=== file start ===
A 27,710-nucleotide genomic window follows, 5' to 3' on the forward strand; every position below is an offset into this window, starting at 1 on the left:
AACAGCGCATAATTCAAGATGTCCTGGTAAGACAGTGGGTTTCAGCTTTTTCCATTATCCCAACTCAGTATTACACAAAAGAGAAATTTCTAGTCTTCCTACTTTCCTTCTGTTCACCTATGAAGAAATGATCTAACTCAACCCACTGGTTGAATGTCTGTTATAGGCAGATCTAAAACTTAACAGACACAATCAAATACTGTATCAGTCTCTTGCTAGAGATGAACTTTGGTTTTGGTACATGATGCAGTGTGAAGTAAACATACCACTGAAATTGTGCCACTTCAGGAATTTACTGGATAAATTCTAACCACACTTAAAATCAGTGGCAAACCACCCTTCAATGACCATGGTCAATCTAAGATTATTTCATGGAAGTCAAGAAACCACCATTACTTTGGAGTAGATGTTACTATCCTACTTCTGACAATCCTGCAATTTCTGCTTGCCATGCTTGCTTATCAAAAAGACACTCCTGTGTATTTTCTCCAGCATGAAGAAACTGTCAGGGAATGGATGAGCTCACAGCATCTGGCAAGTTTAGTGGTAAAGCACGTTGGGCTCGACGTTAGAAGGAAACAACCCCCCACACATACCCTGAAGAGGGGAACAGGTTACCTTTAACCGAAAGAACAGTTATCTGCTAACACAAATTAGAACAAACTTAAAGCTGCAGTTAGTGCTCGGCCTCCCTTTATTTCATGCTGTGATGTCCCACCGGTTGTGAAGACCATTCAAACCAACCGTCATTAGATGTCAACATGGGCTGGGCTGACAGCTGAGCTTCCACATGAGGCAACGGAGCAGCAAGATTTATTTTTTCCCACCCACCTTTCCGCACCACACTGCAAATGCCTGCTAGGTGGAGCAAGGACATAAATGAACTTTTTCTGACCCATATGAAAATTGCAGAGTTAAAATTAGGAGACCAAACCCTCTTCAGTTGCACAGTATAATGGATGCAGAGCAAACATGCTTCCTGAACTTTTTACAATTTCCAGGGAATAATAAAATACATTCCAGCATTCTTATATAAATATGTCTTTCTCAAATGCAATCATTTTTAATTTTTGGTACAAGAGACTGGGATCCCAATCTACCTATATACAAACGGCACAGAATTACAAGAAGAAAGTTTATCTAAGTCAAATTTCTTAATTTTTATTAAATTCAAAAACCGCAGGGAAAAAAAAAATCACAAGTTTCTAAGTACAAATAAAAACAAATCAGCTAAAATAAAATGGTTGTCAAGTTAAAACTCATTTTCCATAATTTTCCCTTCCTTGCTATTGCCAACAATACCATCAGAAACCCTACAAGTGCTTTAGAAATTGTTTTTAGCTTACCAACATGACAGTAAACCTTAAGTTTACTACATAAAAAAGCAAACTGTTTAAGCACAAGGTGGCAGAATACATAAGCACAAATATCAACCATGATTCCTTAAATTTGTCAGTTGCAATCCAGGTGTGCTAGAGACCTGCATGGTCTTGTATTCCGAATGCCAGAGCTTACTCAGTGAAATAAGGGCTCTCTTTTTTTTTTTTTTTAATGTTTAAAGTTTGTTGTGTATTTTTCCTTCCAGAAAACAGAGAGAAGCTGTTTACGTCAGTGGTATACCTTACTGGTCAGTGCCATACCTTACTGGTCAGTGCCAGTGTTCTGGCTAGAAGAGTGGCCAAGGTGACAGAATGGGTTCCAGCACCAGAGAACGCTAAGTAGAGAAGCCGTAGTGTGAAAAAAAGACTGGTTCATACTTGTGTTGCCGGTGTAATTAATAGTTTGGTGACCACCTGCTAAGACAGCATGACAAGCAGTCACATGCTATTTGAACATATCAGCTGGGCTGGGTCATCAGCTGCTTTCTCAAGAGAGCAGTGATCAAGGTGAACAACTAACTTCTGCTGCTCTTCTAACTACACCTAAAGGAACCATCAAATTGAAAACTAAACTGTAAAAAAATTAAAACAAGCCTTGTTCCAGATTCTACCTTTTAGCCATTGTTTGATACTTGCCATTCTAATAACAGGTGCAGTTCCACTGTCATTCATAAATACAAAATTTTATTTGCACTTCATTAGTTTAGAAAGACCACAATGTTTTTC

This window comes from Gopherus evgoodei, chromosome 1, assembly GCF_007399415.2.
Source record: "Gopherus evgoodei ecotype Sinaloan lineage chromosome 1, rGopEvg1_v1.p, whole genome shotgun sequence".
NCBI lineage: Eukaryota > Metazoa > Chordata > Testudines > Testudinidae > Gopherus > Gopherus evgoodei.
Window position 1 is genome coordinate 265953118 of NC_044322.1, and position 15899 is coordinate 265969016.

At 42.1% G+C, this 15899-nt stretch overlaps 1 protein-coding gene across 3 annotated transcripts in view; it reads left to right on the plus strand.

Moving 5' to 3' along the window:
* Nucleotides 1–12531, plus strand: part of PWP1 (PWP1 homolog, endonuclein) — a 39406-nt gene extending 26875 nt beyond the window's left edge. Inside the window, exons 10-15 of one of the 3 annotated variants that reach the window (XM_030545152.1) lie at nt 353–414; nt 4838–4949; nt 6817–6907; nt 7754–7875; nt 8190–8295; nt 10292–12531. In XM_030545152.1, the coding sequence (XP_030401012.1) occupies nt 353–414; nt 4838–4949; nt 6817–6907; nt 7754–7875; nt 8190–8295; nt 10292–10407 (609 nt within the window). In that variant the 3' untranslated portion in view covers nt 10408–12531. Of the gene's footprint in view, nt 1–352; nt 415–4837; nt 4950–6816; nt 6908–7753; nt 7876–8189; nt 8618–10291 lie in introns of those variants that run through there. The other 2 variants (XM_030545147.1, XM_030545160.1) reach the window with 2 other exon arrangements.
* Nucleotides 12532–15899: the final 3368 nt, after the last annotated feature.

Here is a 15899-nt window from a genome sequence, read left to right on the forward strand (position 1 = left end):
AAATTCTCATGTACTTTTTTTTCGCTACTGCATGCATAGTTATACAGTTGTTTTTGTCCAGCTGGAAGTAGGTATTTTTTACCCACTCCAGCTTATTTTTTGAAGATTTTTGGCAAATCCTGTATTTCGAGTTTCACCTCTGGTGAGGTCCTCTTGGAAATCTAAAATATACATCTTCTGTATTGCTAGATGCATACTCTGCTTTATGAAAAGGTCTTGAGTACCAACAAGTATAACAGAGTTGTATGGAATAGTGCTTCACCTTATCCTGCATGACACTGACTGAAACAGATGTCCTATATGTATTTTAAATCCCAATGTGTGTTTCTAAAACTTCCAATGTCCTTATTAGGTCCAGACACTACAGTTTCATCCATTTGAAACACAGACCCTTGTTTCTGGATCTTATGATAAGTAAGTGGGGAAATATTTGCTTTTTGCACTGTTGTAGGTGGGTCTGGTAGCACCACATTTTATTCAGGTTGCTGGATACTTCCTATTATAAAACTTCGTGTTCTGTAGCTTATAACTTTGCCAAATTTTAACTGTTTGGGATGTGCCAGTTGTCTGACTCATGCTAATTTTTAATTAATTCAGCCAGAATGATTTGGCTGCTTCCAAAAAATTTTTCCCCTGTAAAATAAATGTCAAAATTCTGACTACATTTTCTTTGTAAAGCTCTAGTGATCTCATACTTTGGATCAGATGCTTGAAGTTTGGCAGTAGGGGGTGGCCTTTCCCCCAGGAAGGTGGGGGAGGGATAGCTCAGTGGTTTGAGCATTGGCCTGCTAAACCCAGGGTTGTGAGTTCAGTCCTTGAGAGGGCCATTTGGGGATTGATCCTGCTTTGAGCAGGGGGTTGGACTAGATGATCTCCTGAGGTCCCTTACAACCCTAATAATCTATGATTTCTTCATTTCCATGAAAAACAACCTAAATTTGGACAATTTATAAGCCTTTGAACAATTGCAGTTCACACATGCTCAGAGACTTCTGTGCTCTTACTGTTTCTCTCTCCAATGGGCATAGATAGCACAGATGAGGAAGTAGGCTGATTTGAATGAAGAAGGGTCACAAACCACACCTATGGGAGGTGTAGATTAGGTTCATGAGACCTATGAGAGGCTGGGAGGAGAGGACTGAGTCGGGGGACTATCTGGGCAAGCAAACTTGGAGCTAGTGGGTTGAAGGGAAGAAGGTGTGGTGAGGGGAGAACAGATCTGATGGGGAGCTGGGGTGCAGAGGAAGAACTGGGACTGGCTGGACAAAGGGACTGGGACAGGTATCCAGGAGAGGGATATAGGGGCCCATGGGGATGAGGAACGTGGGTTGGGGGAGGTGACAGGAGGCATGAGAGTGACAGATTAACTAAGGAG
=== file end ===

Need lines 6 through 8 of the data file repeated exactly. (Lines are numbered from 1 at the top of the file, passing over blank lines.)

Window position 1 is genome coordinate 265953118 of NC_044322.1, and position 15899 is coordinate 265969016.

At 42.1% G+C, this 15899-nt stretch overlaps 1 protein-coding gene across 3 annotated transcripts in view; it reads left to right on the plus strand.

Moving 5' to 3' along the window: